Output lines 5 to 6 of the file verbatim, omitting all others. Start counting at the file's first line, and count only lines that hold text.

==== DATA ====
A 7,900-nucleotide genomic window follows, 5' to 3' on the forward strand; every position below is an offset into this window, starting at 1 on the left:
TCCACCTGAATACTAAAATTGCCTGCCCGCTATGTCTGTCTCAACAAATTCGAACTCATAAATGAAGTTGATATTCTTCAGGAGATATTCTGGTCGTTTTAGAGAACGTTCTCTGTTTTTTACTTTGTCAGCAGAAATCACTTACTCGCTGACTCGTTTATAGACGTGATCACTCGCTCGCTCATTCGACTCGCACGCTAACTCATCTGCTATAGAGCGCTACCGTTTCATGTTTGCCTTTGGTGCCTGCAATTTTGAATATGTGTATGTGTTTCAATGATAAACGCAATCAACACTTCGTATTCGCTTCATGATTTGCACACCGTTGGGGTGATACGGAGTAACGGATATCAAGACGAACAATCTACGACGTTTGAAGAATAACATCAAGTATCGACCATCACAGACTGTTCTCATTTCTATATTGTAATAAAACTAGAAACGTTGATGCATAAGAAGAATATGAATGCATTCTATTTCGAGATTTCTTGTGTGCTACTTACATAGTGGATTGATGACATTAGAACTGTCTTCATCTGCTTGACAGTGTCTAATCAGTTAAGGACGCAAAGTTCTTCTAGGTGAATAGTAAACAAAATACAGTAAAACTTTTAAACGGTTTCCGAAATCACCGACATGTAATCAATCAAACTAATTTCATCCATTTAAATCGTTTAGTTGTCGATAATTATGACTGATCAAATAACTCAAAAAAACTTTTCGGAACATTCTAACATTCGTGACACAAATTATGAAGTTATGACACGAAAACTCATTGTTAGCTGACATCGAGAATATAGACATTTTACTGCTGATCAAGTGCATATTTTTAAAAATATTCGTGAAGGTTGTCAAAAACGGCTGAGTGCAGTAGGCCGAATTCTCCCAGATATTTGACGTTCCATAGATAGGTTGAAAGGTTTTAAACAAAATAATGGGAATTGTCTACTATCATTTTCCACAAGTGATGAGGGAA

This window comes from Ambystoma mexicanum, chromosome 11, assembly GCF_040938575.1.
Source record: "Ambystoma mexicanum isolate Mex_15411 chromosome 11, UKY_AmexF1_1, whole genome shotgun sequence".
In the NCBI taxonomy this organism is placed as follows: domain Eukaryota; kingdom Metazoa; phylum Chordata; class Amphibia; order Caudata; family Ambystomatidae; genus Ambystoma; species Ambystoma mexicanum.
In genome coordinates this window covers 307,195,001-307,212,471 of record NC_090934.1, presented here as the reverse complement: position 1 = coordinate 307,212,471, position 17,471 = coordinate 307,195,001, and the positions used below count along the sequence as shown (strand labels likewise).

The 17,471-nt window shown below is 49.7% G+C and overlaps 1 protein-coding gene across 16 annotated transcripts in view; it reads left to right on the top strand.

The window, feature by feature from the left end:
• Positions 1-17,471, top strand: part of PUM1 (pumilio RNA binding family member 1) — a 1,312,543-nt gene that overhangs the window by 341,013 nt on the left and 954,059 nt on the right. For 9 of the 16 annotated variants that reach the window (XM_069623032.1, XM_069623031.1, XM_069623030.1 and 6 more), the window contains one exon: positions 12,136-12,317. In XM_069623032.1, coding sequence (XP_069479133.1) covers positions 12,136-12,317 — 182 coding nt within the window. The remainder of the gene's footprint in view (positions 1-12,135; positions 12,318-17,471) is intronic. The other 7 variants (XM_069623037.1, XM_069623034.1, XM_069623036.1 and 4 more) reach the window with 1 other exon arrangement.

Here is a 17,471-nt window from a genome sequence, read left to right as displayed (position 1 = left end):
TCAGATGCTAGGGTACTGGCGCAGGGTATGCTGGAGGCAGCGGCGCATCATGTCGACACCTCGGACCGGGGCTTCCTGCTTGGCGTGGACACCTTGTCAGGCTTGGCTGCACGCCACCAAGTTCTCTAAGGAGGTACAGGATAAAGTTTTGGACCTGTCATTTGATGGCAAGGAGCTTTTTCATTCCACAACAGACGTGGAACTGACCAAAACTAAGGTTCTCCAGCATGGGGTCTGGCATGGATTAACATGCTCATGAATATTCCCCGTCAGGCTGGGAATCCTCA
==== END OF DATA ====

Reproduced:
In the NCBI taxonomy this organism is placed as follows: domain Eukaryota; kingdom Metazoa; phylum Chordata; class Amphibia; order Caudata; family Ambystomatidae; genus Ambystoma; species Ambystoma mexicanum.
In genome coordinates this window covers 307,195,001-307,212,471 of record NC_090934.1, presented here as the reverse complement: position 1 = coordinate 307,212,471, position 17,471 = coordinate 307,195,001, and the positions used below count along the sequence as shown (strand labels likewise).